Great News for Montgomery Performing Arts Centre in April
A nice mix of action is coming to the stage. Here is our Youtube enhanced preview
Rhonda Vincent with opening act Newgrass Troubadours
Saturday, April 17, 2010 at 7:30 pm
Ticket Prices: $15.00, $20.00, $25.00, $30.00
D.L. Hughley and Friends “Laugh Your A*s Off Comedy Explosion
Saturday, April 24, 2010 at 7:00 pm
Ticket Prices: $45.00
Seems a little steep for DL but remember he was an original “King of Comedy” so hopefully he still has some good material.
Here is some classic stuff. WARNING- We rate this PG13 because much of what he says seems to be pretty common language. Some might give it an R. But it is hilarious when he starts cracking on the audience.
The Color Purple
Sunday, April 25, 2010 at 2:00 pm and 7:00 pm
Ticket Prices: $47.30, $58.30, $63.80
The Color Purple is an inspiring family saga that tells the unforgettable story of a woman who- through love- finds the strength to triumph over adversity and discover her unique voice in the world. Set to a joyous score featuring jazz, rag time, gospel, and blues, The Color Purple is a story of hope, a testament to the healing power of love and a celebration of life.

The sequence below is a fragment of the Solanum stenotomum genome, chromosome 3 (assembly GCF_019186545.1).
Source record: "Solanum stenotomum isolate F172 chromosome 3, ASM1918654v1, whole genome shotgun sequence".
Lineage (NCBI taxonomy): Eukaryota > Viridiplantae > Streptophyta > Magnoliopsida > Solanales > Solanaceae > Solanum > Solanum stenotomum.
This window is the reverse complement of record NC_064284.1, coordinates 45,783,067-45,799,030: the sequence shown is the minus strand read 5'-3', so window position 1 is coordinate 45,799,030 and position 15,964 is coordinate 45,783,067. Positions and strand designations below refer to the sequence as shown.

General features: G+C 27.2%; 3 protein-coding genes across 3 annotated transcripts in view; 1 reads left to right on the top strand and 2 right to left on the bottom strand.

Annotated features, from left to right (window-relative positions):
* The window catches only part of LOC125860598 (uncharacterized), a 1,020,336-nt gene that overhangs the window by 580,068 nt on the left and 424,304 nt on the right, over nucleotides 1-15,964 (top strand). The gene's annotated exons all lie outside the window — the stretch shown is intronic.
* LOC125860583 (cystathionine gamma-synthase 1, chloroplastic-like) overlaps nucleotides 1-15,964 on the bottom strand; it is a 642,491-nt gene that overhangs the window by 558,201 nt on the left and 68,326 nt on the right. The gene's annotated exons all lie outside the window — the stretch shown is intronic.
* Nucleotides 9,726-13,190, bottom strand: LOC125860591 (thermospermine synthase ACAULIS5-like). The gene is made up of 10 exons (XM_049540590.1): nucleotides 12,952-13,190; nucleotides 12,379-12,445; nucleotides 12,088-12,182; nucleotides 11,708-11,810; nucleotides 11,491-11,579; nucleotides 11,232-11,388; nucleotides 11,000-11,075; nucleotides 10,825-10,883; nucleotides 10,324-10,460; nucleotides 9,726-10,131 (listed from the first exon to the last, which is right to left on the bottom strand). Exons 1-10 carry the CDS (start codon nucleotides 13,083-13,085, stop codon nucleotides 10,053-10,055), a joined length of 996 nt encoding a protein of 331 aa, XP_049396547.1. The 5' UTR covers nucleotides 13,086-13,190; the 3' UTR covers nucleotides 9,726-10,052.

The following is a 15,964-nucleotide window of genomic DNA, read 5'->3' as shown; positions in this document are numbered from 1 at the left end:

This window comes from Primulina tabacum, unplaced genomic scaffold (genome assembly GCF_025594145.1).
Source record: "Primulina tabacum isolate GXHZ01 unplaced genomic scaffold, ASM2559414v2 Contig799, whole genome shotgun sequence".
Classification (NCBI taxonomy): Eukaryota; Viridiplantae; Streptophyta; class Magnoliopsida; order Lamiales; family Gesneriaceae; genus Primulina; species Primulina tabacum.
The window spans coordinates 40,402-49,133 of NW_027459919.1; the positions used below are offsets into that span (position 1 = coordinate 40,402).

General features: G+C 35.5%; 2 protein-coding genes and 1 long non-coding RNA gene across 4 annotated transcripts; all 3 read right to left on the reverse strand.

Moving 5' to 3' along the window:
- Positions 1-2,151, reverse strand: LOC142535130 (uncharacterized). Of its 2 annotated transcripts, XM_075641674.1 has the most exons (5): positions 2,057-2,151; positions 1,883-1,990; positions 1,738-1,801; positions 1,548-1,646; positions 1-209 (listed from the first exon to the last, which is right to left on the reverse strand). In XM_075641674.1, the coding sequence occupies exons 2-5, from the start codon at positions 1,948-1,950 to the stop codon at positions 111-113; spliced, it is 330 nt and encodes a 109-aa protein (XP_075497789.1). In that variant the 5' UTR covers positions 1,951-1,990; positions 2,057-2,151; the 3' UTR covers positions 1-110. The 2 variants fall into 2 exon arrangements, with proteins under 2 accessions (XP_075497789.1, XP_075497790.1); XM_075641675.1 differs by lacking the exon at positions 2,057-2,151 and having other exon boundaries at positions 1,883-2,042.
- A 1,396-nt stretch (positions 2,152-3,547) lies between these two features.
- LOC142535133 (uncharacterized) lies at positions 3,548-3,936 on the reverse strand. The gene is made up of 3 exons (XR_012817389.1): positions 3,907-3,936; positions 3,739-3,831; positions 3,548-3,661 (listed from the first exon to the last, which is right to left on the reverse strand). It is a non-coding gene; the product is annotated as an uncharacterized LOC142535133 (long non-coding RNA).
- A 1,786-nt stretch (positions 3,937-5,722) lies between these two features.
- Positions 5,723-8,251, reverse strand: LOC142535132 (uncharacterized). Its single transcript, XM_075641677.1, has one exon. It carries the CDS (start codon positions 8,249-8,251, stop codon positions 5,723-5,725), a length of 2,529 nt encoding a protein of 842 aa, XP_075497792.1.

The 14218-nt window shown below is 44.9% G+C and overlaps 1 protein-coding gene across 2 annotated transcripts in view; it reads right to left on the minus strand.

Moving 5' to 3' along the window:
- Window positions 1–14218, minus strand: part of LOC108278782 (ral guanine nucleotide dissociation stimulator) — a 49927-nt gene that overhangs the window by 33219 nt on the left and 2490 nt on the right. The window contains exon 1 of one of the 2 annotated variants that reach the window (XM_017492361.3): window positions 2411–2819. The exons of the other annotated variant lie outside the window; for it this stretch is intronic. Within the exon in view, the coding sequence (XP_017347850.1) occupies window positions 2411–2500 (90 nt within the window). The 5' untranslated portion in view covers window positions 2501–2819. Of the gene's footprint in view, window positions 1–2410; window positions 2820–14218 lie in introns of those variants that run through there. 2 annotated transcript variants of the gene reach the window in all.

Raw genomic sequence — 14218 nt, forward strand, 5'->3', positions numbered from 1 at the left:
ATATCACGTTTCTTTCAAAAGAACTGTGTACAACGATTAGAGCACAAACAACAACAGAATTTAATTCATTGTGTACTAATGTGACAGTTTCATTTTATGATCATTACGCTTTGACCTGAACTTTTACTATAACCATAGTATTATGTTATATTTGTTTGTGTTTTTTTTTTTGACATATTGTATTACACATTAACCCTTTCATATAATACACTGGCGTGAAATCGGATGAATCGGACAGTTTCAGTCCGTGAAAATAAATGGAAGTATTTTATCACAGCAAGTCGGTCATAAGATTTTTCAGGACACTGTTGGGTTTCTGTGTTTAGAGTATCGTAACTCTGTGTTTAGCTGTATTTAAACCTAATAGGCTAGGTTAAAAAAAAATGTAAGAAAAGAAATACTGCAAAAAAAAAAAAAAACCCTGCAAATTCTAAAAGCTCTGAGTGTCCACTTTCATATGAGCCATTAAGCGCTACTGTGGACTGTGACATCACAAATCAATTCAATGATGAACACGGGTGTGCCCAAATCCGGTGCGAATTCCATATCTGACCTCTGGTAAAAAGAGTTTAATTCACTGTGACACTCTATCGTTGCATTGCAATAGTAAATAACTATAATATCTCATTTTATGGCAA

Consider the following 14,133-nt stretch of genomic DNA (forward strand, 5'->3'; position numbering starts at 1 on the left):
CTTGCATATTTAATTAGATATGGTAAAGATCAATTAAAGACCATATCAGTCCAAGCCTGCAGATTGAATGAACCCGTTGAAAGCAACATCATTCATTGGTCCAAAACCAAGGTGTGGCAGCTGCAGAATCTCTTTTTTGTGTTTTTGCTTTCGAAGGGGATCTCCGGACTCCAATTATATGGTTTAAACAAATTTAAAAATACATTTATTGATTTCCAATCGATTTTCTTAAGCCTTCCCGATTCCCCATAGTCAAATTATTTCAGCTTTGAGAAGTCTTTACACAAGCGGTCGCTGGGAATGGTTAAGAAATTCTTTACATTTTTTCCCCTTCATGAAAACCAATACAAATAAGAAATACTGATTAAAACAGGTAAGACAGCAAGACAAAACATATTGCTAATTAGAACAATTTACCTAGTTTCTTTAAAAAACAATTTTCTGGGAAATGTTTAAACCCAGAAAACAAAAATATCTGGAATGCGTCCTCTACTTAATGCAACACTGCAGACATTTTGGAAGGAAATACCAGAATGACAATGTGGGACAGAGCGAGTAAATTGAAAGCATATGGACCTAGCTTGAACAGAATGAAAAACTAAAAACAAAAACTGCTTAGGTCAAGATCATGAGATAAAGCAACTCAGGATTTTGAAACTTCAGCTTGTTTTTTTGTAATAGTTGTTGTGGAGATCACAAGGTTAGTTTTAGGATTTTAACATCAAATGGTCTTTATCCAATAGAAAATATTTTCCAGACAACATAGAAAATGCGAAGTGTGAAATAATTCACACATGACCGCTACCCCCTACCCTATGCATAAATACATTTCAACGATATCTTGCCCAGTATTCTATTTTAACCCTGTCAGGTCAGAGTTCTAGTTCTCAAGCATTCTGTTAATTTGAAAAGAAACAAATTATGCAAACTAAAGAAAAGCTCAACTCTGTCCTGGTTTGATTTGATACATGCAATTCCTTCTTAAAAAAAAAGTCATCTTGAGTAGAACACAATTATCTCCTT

Here is Fantasia singing “Im Here”. She starred in the Broadway version of the play.
Friday, April 30, 2010 at 8:00 pm
Ticket Prices: $35.00, $45.00, $55.00
The creator of such hits as “I Keep Forgettin,” the Grammy-winning “Yah Mo B There,” and the Number One pop single “On my Own,” McDonald isn’t afraid to challenge expectations. McDonald has been a fixture of American pop music for over three decades. After emerging out of the local scene in his hometown of St. Louis, he first came into the spotlight as part of Steely Dan’s touring band in the early 1970s. He contributed vocals and key boards to the band’s classic albums Katy Lied, The Royal Scam, Aja, and Gaucho. While working with Steely Dan, McDonald also joined the Doobie Brothers, where his voice became the group’s focal point on such songs as “Takin’ It to the Streets,” “Minute by Minute,” and, unforgettably, the Number One Single “What a Fool Believes,” which won the 1980 Grammy as song of the year.